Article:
South Africa’s ruling party, the ANC, has in a strongly worded statement backed the minister of health Aaron Motsoaledi in his crusade against pharmaceutical companies who are said to be plotting to derail the country’s efforts to reform its Intellectual Property (IP) policy.
The ANC statement released today comes to pile up forces against pharmaceutical corporations in a battle that is bound to become long, hard and dirty. In its early stages the battle is already displaying the power of the corporation in ways best captured by Canadian legal theorist Joel Bakan in his book The Corporation. Bakan argues that the multinational corporation has become a self serving power, a pathological institution, a danger to democracy. This argument is well represented in the plan, reportedly drafted by an American lobbyist firm, Public Affairs Engagement (PAE) as a proposal of how pharmaceuticals can tackle South Africa’s IP laws reform process.
The ANC said its National Working Committee (NWC) is in full agreement with the Draft National Intellectual Property (IP) Policy Framework which has caused discomfort for multinational pharmaceuticals operating in South Africa.
The ANC said its NWC on the 20th January 2014 briefed by Motsoaledi. “The NWC is in full agreement with the policy as proposed and the outcomes intended with this policy namely, the lowering of the exorbitant cost of medicine in our country and as a consequence ensuring access by millions of our people to an efficient and accessible health care system,” said the ANC statement.
The statemment came after Motsoaledi is said to have written a scathing letter to the concerned pharmaceuticals, attacking an apparent plan to derail the process of reforming the country’s IP framework. Motsoaledi is reported to have used strong words, accusing the plot hatched by PAE of genocidal intentions.
Motsoaledi has received backing from various stakeholders including Doctors Without Borders. The organisation issued a statement this week saying “Doctors Without Borders, as part of the Fix the Patent Laws campaign, applauds South African health minister Aaron Motsoaledi for speaking out against a multinational pharmaceutical coalition and their intent to delay reforms of the country’s IP laws, through a deceptive internationally bankrolled lobbying campaign.”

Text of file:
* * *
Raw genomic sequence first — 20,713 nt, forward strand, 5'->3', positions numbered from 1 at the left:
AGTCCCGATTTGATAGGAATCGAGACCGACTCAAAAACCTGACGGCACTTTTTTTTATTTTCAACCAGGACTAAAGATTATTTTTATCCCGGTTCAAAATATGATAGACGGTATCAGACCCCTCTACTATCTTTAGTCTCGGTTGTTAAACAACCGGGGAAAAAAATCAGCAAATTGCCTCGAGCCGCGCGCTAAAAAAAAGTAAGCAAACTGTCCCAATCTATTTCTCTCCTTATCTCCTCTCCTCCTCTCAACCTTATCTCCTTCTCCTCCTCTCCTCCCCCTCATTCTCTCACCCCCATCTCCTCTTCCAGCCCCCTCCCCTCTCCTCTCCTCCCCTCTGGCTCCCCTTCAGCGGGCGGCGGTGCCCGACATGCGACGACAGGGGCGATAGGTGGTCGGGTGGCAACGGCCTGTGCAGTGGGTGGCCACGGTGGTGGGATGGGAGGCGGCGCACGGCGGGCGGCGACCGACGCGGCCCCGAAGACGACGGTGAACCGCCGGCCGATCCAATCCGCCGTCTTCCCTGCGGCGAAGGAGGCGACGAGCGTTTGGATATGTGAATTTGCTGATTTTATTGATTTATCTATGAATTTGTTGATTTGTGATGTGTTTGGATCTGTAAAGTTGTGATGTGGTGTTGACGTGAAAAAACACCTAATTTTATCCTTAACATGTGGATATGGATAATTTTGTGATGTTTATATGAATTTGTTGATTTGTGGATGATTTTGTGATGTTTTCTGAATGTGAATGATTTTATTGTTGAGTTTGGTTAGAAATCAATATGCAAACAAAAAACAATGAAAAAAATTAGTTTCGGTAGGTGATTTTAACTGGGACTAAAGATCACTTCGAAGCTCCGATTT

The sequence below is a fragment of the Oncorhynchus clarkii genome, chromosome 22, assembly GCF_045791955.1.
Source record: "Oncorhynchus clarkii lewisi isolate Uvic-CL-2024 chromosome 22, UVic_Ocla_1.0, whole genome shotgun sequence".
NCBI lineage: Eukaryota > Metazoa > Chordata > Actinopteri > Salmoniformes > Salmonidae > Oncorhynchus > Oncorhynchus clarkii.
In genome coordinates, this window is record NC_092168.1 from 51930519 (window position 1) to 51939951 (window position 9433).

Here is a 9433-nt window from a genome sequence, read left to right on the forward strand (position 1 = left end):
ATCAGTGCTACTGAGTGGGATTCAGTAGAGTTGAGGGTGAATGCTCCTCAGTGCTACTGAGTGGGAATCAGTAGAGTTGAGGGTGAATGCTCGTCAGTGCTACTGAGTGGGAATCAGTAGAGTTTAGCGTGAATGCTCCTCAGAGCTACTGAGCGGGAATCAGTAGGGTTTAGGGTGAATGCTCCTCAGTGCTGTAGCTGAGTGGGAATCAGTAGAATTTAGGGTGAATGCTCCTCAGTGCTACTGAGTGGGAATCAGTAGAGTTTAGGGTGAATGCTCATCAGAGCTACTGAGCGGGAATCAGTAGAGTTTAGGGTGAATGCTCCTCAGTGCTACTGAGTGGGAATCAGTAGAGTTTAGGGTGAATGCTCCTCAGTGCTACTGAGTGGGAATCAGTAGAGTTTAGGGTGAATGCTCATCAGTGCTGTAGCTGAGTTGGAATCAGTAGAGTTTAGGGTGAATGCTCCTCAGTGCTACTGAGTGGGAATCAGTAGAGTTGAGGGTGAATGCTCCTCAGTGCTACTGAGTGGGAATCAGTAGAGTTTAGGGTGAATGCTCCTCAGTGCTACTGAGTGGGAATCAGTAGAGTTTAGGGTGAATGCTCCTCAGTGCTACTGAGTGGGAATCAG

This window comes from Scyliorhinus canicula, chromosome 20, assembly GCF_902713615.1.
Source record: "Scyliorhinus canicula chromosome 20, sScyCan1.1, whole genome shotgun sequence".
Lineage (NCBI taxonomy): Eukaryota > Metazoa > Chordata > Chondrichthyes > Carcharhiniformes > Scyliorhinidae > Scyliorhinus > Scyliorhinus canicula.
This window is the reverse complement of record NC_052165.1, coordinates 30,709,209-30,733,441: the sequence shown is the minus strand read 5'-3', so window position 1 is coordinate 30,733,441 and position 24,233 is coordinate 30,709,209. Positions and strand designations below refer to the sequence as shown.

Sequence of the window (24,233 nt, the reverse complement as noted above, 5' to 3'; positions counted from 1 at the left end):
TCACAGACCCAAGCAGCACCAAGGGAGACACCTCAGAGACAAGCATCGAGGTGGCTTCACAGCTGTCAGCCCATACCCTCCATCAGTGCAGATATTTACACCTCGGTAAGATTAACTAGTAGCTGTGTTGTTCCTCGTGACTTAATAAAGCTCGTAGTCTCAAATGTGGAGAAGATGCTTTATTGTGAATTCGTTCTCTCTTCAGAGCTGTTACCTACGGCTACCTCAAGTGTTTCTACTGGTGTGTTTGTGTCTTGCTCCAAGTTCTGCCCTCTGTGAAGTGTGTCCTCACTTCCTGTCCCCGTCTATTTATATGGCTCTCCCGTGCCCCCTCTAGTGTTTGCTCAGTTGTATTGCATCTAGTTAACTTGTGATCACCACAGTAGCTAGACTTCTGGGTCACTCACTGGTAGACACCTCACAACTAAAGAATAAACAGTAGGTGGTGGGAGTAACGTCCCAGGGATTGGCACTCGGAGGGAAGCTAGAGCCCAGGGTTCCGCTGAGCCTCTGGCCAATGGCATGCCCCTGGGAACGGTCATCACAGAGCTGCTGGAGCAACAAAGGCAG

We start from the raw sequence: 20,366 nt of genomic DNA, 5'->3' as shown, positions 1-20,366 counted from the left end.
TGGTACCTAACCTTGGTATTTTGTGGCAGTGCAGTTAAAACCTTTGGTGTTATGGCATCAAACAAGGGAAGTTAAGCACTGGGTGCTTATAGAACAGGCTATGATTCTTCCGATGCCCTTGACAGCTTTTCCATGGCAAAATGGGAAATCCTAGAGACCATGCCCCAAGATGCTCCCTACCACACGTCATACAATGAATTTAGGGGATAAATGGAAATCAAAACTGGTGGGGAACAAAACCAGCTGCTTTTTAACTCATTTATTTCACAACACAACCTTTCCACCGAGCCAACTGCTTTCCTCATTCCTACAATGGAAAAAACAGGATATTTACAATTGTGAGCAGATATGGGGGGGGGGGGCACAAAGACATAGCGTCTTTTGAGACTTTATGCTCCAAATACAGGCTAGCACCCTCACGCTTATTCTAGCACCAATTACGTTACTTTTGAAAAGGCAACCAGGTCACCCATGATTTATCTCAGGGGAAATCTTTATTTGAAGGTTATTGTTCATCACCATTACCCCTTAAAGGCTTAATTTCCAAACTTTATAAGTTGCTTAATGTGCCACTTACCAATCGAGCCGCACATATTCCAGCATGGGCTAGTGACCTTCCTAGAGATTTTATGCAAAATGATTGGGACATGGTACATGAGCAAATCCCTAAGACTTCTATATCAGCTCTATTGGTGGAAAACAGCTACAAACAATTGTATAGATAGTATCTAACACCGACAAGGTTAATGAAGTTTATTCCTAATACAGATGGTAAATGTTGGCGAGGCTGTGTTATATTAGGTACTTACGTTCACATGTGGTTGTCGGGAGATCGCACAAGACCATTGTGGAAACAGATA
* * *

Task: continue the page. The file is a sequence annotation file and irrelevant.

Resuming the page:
Julia Hill of Doctors Without Borders (Medecins Sans Frontieres) said “To have foreign companies spending R6m to dissuade government from pushing legislation that promotes access to more affordable medicines is outrageous. The minister is right to take a firm stand against pharmaceutical companies that seek to protect their profit margins at the expense of ordinary South Africans. The government is bringing national law in line with international norms, so they have the ability to take action when inflated prices put crucial medicines out of reach,”
The ANC added that “The National IP Policy will also advance our stated goal of ensuring that the public purse is also able to provide these crucial drugs for people living with HIV and AIDS and other prevalent diseases such as cancer and TB.”
“The National Working Committee condemned the attempted subverting of this IP Policy by certain pharmaceutical companies and their lobby group from America. It is the view of the NWC that the lobby group and its cohorts are only interested in maximizing their profits at the expense of quality and affordable healthcare for all our people both in the private and public sector.”
The ANC said “Their attempted blockade of this National IP Policy has no interest whatsoever in the people living with HIV and AIDS and other prevalent diseases in our country and the developing world as a whole. The NWC of the ANC therefore calls upon all South Africans to equally reject these American-inspired lobby pronouncements and campaigns against this progressive policy of our government. The National Working Committee will report on this matter to the forthcoming meeting of the National Executive Committee.
In its statement Medecins Sans Frontieres said the reform of South Africa’s IP laws is long overdue. “Today South Africa’s patent system already benefits international pharmaceutical companies by granting an excessive number of patents, compared to both developed and developing countries. South Africa remains a net importer of pharmaceutical products, to such an extent that it’s the 5th biggest contributor to our trade deficit. Changes to facilitate generic production would have a more positive economic benefit.”
“The draft IP policy includes reforms that are not radical. For instance, the proposed patent examination system would reward truly innovative patents and weed out frivolous applications,” said Hill.
Multinational drug makers in South Africa have distanced themselves from the PAE plan suggesting that it was an unsolicited proposal which they never entertained. These firms have communicated this view under an entity titled the Innovative Pharmaceutical Association of South Africa.